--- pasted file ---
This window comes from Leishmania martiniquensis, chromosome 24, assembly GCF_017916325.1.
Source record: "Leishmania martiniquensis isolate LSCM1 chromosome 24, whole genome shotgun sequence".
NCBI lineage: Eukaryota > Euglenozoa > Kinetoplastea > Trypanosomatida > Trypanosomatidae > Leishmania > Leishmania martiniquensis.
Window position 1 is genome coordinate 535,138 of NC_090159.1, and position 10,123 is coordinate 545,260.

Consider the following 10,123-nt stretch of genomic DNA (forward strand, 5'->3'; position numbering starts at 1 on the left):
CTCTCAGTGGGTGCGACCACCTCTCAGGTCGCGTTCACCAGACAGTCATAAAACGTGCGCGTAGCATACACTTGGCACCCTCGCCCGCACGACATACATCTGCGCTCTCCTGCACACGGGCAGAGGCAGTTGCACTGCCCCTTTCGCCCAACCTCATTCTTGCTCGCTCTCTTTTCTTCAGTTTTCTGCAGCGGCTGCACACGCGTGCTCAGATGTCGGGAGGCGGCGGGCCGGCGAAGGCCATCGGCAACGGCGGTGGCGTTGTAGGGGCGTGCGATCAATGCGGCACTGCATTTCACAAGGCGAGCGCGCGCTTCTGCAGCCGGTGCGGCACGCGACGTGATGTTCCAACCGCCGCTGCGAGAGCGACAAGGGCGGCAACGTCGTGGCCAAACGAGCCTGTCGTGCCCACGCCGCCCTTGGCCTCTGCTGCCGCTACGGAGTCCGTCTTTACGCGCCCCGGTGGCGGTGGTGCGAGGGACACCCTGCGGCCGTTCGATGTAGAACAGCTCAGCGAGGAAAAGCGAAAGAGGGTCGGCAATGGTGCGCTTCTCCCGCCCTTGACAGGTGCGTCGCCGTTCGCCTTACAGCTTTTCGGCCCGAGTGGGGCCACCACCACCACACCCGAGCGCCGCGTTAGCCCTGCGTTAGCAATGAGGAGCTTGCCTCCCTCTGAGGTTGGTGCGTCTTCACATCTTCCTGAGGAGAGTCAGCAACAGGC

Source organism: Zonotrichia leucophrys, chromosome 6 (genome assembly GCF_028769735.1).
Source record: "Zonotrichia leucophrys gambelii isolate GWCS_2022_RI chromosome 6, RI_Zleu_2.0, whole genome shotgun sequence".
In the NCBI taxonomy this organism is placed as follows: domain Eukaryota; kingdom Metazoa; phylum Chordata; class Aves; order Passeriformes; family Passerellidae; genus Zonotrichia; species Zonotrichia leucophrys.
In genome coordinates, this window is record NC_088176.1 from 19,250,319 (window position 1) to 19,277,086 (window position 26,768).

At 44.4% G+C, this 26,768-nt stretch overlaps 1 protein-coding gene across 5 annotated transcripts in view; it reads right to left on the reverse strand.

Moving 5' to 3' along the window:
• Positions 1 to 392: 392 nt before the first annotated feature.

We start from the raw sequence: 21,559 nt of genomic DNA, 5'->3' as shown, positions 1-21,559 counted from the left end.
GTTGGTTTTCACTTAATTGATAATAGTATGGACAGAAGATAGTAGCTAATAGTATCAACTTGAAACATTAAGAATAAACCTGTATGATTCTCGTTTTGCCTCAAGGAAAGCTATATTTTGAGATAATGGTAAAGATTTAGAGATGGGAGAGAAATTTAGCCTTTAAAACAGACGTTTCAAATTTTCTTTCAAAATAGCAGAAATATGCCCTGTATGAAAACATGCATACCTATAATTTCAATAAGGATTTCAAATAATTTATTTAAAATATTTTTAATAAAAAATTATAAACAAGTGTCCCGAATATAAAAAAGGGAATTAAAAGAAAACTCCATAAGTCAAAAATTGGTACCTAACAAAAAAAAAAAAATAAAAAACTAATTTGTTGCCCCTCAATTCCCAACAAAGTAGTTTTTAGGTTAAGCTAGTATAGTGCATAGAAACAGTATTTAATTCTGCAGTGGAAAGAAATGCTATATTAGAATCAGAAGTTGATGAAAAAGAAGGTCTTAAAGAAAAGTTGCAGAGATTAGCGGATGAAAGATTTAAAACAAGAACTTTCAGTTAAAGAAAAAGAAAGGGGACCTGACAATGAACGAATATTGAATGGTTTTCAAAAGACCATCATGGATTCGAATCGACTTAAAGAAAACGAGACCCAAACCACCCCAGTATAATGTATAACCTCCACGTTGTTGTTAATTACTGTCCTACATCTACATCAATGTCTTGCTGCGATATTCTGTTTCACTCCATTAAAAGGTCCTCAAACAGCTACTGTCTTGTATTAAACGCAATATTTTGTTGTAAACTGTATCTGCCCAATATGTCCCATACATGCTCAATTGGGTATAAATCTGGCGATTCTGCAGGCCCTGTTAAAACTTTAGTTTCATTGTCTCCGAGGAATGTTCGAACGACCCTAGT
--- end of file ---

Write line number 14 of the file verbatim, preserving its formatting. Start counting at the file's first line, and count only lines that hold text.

We start from the raw sequence: 21,559 nt of genomic DNA, 5'->3' as shown, positions 1-21,559 counted from the left end.